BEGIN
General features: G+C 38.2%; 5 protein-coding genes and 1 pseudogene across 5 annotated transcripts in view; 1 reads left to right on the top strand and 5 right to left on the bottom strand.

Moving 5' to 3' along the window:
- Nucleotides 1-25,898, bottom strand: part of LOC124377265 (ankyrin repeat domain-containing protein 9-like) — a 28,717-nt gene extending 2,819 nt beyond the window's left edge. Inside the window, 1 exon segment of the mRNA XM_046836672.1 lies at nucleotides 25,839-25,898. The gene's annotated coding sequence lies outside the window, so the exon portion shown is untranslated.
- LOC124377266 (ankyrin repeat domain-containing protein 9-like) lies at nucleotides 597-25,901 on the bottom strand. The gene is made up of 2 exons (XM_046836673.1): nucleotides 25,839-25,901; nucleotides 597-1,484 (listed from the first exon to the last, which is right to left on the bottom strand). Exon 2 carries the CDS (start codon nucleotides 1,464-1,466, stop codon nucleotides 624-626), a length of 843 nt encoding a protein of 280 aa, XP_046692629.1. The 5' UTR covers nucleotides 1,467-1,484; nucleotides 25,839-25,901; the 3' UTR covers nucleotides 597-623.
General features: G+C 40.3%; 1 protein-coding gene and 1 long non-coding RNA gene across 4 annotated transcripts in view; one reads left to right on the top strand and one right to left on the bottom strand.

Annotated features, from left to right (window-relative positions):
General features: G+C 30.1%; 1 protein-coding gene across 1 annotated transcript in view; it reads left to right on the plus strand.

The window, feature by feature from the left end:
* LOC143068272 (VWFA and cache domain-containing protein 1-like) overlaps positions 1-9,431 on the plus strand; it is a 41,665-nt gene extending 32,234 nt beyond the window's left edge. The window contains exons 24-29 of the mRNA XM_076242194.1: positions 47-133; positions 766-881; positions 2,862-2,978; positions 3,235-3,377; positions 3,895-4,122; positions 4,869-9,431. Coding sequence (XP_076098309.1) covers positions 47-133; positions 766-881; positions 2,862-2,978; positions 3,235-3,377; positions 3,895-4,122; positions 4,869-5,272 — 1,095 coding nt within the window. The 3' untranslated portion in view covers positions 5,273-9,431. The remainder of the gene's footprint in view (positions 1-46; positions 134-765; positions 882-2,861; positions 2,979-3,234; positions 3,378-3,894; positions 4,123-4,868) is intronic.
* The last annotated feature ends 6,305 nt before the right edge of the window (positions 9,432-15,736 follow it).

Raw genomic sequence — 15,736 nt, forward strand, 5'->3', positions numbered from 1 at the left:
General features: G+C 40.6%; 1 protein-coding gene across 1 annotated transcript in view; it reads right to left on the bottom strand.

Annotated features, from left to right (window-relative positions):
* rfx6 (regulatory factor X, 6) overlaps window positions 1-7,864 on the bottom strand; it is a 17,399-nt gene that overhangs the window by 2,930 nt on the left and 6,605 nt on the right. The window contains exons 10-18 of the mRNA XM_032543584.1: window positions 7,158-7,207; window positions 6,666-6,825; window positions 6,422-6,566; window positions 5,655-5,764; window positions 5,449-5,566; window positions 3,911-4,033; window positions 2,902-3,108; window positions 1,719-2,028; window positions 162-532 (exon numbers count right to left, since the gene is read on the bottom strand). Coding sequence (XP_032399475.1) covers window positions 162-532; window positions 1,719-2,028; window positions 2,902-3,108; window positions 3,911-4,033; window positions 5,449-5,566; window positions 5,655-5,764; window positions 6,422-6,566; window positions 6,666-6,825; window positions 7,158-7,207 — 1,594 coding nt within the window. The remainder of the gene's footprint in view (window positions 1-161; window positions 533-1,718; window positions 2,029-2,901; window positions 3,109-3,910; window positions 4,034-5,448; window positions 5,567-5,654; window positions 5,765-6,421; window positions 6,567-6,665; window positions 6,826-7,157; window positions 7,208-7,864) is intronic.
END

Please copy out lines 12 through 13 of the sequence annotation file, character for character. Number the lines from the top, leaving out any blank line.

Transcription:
General features: G+C 40.6%; 1 protein-coding gene across 1 annotated transcript in view; it reads right to left on the bottom strand.

Annotated features, from left to right (window-relative positions):